The report also recommends that one single authority have the power to conduct and decide on projects on behalf of the federal government. Right now the final decision rests with the federal cabinet.
Environment Minister Catherine McKenna welcomed the report without making any promises about its recommendations.
"I appreciate the panel's work," McKenna told reporters. "One suggestion is that there is one authority that does assessments.
"We have heard from Canadians and their concerns about the assessment process. We need to rebuild public trust and we take their suggestions seriously."
Earlier Indigenous involvement
The panel travelled to 21 cities and received 800 submissions, 300 of them produced by Indigenous people. The panel said that studying projects in Canada must include Indigenous communities or the process will be doomed to failure.
Indigenous people told the panel over and over again they are often presented with details of a project after the fact and are expected to react quickly.
"They receive boxes ... of binders to do a review or environmental assessment and they are told they have 30 days to go through the material and respond back with comments. Good luck," said Gelinas.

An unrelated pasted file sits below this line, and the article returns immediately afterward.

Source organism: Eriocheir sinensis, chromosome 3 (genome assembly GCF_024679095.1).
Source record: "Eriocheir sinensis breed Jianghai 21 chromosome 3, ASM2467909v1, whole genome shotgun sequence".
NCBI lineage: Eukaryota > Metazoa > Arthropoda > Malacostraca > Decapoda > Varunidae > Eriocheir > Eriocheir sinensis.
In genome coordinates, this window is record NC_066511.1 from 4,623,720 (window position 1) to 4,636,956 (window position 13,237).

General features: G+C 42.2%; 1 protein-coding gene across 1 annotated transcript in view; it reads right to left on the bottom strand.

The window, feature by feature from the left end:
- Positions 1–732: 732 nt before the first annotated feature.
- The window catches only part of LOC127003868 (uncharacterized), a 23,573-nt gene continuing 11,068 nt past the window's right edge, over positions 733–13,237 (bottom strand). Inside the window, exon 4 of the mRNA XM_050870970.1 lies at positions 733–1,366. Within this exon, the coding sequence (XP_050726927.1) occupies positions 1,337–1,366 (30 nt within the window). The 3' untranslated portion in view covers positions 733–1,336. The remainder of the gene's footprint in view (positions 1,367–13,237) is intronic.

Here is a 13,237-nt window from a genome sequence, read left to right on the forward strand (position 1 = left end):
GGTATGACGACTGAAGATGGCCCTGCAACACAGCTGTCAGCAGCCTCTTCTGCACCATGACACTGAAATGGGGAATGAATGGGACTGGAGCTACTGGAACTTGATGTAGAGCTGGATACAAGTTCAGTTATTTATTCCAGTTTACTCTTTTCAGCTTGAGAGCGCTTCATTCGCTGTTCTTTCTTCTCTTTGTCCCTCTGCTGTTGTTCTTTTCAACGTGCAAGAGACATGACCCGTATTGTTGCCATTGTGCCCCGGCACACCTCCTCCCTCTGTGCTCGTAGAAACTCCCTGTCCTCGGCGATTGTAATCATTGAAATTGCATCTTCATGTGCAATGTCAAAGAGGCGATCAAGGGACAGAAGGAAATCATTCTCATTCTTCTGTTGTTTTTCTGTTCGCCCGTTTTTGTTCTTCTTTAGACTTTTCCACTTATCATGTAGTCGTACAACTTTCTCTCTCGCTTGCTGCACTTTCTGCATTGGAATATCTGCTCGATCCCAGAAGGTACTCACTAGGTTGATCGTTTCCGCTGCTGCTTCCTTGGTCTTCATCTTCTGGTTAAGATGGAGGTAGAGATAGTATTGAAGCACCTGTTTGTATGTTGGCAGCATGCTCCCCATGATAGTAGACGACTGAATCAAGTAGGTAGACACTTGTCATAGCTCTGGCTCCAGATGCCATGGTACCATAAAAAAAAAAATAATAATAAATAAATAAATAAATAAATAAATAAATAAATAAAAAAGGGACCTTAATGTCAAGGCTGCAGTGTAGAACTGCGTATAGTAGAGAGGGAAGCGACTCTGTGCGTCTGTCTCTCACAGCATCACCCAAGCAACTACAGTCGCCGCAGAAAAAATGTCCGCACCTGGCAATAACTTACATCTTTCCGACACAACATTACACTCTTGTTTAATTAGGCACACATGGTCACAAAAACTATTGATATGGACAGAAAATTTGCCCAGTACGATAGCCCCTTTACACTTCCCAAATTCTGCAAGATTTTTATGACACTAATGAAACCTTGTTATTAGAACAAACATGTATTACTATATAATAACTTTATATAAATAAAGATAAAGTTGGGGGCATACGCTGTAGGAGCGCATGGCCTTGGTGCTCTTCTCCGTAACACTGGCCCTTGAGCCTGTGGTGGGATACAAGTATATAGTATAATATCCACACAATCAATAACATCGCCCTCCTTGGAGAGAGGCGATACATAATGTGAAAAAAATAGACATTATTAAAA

"It was clear in the mandate given to us that we had to come back with something that was different."
The panel recommends Indigenous communities be involved right from the start and be included in the initial planning for big projects like pipelines, before the design and funding is set in stone.
Expanded public hearings
The report also says members of the public should by law be allowed to participate in hearings because the current law has led to frustration and disillusionment and lack of social licence for major projects.
For example, it points to the National Energy Board hearings into the Trans Mountain Expansion project by Kinder Morgan to twin its existing oil pipeline to bring Alberta oil to Burnaby, B.C.